I hit up my Saturday market buying herbs, dried fruits, nuts, cheeses, the most beautiful mushrooms, garlic, lavender, farm fresh eggs, honey and locally made tapenades. I tried to get truffles, which is so famously French and Italian, but it’s too early in the season; something I look forward to hunting come January. When the day came, I went to my local patisserie and loaded up on a variety of freshly baked breads, not for the faint of gluten free hearts, and began constructing my Provençale buffet. It was a ‘grand succès’, the spread of country elegance. The highest quality food served with a down home approach to family-style fare. The wine was cool and bright against the creaminess and glowed in that famous French light. A true European delight.
So perhaps this holiday season when you break bread with friends, family and loved ones consider straying from the traditional fare we all know and join me in France with a splash of Italian wine. Some Herbs de Provence and Eau de Vie (water of life) for the pallet does a body good…. I can contest.
Cheers and special thanks to Ecco Domani for inspiring me to dig deeper into this culinary life.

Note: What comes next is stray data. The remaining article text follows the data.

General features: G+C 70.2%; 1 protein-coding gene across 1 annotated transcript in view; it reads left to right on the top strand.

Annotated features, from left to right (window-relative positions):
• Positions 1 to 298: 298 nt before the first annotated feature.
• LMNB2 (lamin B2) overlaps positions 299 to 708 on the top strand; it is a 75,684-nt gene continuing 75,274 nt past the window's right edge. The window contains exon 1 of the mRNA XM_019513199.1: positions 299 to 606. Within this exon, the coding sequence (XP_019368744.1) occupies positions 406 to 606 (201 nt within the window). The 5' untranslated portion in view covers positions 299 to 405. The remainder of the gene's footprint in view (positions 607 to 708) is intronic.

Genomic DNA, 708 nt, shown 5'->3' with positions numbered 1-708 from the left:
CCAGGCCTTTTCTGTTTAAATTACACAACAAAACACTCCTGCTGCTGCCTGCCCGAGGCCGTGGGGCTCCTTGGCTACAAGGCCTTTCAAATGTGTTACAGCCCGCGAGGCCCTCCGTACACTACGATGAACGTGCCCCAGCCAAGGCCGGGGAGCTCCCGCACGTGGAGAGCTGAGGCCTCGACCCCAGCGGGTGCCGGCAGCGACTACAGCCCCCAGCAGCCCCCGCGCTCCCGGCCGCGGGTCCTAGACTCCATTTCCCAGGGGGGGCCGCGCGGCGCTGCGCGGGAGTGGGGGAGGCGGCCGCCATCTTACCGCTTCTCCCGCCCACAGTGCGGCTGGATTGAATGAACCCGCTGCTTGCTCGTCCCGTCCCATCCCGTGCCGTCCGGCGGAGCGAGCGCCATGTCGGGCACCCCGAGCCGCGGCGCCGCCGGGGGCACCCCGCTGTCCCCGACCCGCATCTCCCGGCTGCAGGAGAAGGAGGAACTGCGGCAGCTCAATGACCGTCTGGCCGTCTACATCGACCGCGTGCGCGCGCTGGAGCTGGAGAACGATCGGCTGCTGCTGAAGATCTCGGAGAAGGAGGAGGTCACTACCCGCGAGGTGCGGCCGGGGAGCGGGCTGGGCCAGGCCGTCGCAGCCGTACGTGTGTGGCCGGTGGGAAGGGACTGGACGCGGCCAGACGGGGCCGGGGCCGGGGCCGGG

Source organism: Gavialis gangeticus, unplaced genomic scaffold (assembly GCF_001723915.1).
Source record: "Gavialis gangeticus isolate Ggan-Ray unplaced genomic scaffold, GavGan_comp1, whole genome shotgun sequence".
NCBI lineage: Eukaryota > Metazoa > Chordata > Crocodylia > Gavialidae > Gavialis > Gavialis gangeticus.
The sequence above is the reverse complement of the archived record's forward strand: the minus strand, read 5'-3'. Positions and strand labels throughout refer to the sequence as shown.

Serves 8-10 people
1 head Boston lettuce
1 head Red Leaf lettuce
1 large handful Arugula
Handful toasted Walnuts
Handful of golden raisins
1 tbsp Dijon mustard
Fresh lemon juice from 1 1/2 lemons
2 tsp. Fleur de Sel de Camarague
1 cup olive oil
4 cloves garlic finely minced
Fresh cracked peppercorn to taste
Rinse and dry lettuce, tearing up larger leaves into bite sized pieces.
In the bottom of a large salad bowl, combine the garlic and lemon juice. Add the salt, pepper and mustard and whisk. Add one tablespoon oil and stir vigorously until all the oil has been incorporated by the mustard – it should make a thick emulsion. Repeat with the second tablespoon of oil, and then the third to create an even consistency. Toast the walnuts for a few minutes on high heat in a cast iron skillet until they begin to darken. Place the lettuce on top of the sauce. Add walnuts and raisins. Toss the salad by lifting from the bottom and folding over several times to coat the leaves evenly. Top with a touch of fresh salt and pepper and serve.
In an olive green wool two piece dress by Brooklyn designer Christine Alcalay.
Coq au Vin Blanc Recipe
Serves 8-10 people
2 Poulet de Bresse each quartered, bone and skin on– substitute any ideally free-range chicken
10-12 slices thick smoked bacon cut into ½ inch strips
1 lb Chanterelle mushrooms – substitute a wild local mix or button mushrooms
2-3 small/medium onions rough cut
3 large shallots minced
I head garlic minced
3 tablespoons flour
1 bottle dry white wine
2 cups fresh chicken stock
1 cup heavy cream
3 tablespoons butter
1 bouquet of thyme, rosemary and bay leaves
Fleur de Sel de Camarague to taste, substitute any nice sea salt (1-2 teaspoons)
Fresh cracked peppercorn to taste (1-2 teaspoons)
Preheat oven to 350 degrees Fahrenheit.
In Le Creuset or a similar heavy Dutch oven over high heat, fry the bacon until the fat is rendered. Using a slotted spoon, set aside bacon strips and reserve.